Floridians are heading north for abortions now that the six-week ban is in effect

Florida’s near-total abortion ban is forcing more and more people to travel for care, not to North Carolina, but to Baltimore, Maryland, Washington DC and New York.


For three years, Mary has been supporting women who decide to terminate their pregnancies.

But on May 1, the day Florida’s 15-week abortion ban changed to a six-week abortion ban, they stopped asking for help.

Mary, not her real name, is a North Florida doula, a trained professional who supports someone during birth. Her expertise also includes miscarriages and abortion. (She did not want to use her real name for fear of harassment.)

When Florida became the only state in the Southeast without a total or near-complete abortion ban, Mary began receiving calls from women in neighboring states who needed help with transportation, childcare, or sometimes just a hand to hold.

It’s easier to ask a stranger.

“There is obviously still a lot of stigma around abortion, so many women go for it alone when they do,” says Mary. “They do it without really asking or asking for much help, which is very sad.”

Last year, abortion benefit organizations helped women in need of medication or a procedure travel to Florida.

After May 1, they’ll help get the women of Florida out.

Four out of five organizations that provide financial assistance to people seeking abortions in Florida say they have seen a drastic increase in callers and costs since May 1. While the average gestational age of the fetus at the time of the abortion decreases, abortion costs increase. Florida’s near-total abortion ban is forcing more and more people to travel to Baltimore, Maryland; Washington DC and New York for healthcare.

“This new update from Florida just reinforces something that is already happening,” said Jade Hurley of the DC Abortion Fund. “People have already spent every dollar they spent getting their abortion, and every dollar they spent getting here, which means the cost of abortions has gone up.”

‘Held together by spit and tape’

As previously reported, the Heartbeat Protection Act went into effect on May 1, a month after the state’s 15-week ban went into effect in April. The 15-week ban, which passed in 2022, remained stuck at the Supreme Court until April, when the court overturned a 34-year-old decision that said a privacy provision in the state constitution protected a woman’s right to terminate a pregnancy. break.

Once the fifteen-week ban went into effect, the six-week ban was put into effect, which was passed in 2023.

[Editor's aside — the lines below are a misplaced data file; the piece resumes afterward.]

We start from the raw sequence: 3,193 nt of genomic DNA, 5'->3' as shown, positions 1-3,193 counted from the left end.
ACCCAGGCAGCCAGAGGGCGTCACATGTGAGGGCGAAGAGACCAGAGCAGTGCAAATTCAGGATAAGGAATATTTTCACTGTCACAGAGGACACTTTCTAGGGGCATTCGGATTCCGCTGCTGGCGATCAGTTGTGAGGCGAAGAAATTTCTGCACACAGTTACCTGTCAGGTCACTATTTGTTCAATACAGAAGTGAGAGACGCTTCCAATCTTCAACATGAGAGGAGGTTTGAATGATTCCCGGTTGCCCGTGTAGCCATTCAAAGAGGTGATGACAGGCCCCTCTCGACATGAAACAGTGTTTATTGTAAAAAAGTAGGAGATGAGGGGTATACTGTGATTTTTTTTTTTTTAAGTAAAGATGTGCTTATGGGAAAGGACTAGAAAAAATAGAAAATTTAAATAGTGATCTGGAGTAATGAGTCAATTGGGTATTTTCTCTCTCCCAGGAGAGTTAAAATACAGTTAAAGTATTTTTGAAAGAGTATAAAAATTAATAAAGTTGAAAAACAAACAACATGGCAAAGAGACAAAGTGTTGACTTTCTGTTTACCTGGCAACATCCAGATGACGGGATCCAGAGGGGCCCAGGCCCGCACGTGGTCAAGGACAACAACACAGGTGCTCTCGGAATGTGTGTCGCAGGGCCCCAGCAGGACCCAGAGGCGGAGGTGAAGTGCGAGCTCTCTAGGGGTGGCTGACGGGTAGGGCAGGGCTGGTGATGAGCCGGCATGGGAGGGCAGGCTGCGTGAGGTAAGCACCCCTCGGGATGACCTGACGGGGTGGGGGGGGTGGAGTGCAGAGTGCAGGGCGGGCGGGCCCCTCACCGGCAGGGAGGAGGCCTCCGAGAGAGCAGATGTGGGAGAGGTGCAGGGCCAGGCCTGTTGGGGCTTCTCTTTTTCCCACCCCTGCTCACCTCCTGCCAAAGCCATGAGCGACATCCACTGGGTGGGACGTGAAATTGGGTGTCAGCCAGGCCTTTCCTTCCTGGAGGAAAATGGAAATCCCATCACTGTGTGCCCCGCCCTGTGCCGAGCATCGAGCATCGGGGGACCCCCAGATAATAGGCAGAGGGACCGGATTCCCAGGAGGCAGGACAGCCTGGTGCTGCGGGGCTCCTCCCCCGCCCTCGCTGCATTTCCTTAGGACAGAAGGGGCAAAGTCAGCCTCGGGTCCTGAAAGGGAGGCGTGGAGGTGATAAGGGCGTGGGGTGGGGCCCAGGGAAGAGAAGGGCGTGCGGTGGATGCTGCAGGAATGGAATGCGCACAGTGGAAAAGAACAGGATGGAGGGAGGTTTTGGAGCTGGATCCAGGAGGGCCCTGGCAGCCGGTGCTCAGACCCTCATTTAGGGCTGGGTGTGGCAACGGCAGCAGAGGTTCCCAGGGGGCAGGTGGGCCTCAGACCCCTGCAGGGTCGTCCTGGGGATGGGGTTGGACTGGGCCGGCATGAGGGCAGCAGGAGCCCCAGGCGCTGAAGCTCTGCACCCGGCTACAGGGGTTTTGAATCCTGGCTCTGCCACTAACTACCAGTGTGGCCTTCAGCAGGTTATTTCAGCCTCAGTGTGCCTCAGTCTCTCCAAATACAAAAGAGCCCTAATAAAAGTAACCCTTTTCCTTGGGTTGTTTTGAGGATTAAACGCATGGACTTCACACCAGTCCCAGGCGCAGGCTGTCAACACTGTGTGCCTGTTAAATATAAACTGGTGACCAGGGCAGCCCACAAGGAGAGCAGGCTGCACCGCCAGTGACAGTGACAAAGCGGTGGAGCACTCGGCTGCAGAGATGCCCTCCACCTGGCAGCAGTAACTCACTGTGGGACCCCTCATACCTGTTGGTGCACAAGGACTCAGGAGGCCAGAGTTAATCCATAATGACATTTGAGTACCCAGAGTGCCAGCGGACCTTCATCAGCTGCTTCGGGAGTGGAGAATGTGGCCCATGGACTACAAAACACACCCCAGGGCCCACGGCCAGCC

Mary said these changes have left people confused and scared.

“You probably haven’t been paying attention for two years because the world is completely crazy and crazy. So the fact that it went from 24, to 15, to six (weeks) so quickly is just very scary,” Mary said.

It is easier for people to fly directly to Washington, DC or Baltimore from Florida. Traveling is more expensive, but logistics are less complicated.

Although North Carolina is the closest state without a six-week or total abortion ban (the state allows abortion up to twelve weeks), the 72-hour personal waiting period makes it difficult for many to travel the somewhat drivable distance for an appointment.

The closest is Virginia, which bans third-trimester abortion. But it’s hard to find direct flights, the nearest abortion provider can be an hour from the airport, and those clinics are already full.

“It’s almost like a game in this little network (abortion funds) held together by spit and tape,” Hurley said. “We must continually work together to ensure access to abortion.”

The need for abortion ‘intensifies’ in Washington, DC

Four of the five organizations that provide abortion funds in Florida spent approximately $165,000 on procedures, travel and lodging expenses in the month of May.

The Women’s Emergency Network, Access Reproductive Care Southeast, the Emergency Medical Assistance Abortion Fund and the Florida Access Network all provided their May issues to the USA TODAY Florida Network. The Tampa Bay Abortion Fund did not respond.

Data from one such organization, the Women’s Emergency Network of Florida, shows a dramatic increase in both funding and the number of people needing abortions.

In May 2023, they helped 53 Floridians access abortion services, in and out of state, at a cost of $18,600.